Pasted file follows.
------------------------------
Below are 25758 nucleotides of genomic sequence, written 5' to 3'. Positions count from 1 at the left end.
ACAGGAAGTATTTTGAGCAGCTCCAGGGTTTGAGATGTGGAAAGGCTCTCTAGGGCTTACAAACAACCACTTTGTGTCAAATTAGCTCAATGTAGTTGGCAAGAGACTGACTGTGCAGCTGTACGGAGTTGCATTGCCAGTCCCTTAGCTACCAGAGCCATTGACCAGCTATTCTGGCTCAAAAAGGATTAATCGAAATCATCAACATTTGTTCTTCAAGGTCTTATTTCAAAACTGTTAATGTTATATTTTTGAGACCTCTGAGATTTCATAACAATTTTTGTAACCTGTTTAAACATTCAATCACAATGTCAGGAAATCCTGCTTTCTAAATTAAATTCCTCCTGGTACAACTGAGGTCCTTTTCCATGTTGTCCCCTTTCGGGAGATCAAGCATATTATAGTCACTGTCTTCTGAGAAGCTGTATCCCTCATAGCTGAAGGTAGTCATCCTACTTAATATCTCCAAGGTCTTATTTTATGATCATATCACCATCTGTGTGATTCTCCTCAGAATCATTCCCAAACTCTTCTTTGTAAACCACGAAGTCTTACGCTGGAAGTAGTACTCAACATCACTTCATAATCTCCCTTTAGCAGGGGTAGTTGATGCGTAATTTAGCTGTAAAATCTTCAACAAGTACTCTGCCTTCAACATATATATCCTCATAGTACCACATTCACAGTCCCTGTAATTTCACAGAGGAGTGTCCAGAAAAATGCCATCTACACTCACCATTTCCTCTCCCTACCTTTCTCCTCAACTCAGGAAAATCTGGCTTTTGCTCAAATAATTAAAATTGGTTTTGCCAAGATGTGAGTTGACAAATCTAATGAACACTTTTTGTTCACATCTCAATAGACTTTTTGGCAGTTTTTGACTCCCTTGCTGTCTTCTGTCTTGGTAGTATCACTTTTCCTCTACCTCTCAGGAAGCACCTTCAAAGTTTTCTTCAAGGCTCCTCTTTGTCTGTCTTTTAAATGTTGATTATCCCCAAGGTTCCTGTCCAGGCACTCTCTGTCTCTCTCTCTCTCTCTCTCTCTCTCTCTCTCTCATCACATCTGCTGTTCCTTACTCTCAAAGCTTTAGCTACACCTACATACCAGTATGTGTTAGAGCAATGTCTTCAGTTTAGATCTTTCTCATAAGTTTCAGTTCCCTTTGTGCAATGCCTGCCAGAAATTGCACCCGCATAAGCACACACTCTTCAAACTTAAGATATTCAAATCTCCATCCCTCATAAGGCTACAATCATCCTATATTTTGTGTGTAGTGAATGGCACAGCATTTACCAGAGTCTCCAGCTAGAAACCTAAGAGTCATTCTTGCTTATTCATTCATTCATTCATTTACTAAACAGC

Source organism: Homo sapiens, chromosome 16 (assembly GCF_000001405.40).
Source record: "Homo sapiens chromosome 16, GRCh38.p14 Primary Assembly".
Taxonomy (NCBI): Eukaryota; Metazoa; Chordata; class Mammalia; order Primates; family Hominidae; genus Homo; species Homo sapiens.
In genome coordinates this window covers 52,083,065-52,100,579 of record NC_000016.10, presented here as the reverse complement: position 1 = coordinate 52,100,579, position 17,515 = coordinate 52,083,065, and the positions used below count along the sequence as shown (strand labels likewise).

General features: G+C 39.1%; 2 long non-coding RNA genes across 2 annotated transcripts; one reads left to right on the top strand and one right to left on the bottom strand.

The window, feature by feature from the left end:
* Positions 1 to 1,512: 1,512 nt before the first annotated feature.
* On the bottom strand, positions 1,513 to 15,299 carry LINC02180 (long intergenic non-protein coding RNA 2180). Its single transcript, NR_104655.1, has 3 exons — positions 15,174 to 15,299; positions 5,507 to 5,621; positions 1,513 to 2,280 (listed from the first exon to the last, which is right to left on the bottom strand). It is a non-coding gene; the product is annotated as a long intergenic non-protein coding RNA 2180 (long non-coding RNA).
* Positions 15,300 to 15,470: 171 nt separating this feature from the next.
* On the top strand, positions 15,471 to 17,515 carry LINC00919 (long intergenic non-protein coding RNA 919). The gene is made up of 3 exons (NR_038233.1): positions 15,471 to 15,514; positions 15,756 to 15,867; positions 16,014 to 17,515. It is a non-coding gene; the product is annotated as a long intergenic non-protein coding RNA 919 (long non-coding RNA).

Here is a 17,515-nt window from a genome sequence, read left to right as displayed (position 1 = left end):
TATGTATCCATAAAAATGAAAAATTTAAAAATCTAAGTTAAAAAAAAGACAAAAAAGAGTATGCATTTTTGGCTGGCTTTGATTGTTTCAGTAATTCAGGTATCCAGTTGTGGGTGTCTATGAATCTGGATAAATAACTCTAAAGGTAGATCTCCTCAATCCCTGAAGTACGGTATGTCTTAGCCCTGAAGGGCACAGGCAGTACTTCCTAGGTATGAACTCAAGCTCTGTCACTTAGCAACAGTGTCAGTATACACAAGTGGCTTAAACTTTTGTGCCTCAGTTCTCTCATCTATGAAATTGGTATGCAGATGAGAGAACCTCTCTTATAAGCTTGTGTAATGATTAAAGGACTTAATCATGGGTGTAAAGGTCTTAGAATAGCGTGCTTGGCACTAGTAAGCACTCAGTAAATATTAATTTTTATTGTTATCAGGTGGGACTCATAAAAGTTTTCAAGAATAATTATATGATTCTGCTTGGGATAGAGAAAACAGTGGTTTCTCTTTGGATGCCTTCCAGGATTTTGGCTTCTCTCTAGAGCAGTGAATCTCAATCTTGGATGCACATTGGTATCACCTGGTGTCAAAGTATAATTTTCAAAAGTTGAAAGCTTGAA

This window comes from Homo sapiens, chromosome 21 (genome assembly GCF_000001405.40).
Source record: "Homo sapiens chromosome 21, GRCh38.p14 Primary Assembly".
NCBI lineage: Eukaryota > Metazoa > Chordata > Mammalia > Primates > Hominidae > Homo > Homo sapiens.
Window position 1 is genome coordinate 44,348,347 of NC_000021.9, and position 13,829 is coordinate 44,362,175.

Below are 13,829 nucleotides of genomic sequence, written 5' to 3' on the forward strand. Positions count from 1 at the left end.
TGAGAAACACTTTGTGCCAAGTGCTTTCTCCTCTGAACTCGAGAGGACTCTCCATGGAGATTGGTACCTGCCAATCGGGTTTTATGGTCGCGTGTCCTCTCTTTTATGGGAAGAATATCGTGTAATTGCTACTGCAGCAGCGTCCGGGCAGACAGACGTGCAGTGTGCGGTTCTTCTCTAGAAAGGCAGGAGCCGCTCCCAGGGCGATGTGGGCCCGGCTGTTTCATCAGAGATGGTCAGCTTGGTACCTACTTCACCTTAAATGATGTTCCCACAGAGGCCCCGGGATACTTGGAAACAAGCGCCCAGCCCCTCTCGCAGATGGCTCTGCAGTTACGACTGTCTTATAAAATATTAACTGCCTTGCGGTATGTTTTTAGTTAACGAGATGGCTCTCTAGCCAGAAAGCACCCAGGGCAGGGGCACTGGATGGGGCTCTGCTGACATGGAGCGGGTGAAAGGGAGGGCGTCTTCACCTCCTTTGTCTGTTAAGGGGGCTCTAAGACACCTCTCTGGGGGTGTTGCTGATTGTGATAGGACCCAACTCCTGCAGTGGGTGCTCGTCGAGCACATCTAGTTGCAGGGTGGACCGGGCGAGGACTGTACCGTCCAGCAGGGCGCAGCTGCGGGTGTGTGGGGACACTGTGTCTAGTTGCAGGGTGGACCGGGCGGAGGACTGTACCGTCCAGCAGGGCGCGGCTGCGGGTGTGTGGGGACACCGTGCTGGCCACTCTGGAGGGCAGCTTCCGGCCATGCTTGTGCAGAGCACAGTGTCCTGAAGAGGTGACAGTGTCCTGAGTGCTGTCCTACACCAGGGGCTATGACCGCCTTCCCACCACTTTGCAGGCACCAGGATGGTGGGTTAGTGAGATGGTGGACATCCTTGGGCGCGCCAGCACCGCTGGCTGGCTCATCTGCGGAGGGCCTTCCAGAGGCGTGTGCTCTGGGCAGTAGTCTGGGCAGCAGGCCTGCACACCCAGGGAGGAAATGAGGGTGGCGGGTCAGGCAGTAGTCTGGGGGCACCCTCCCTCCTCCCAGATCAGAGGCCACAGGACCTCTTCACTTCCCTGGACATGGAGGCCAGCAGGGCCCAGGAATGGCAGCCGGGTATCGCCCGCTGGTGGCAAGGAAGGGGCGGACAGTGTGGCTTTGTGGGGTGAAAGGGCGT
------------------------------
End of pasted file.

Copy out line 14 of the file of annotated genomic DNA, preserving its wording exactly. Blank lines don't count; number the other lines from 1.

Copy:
TATGTATCCATAAAAATGAAAAATTTAAAAATCTAAGTTAAAAAAAAGACAAAAAAGAGTATGCATTTTTGGCTGGCTTTGATTGTTTCAGTAATTCAGGTATCCAGTTGTGGGTGTCTATGAATCTGGATAAATAACTCTAAAGGTAGATCTCCTCAATCCCTGAAGTACGGTATGTCTTAGCCCTGAAGGGCACAGGCAGTACTTCCTAGGTATGAACTCAAGCTCTGTCACTTAGCAACAGTGTCAGTATACACAAGTGGCTTAAACTTTTGTGCCTCAGTTCTCTCATCTATGAAATTGGTATGCAGATGAGAGAACCTCTCTTATAAGCTTGTGTAATGATTAAAGGACTTAATCATGGGTGTAAAGGTCTTAGAATAGCGTGCTTGGCACTAGTAAGCACTCAGTAAATATTAATTTTTATTGTTATCAGGTGGGACTCATAAAAGTTTTCAAGAATAATTATATGATTCTGCTTGGGATAGAGAAAACAGTGGTTTCTCTTTGGATGCCTTCCAGGATTTTGGCTTCTCTCTAGAGCAGTGAATCTCAATCTTGGATGCACATTGGTATCACCTGGTGTCAAAGTATAATTTTCAAAAGTTGAAAGCTTGAA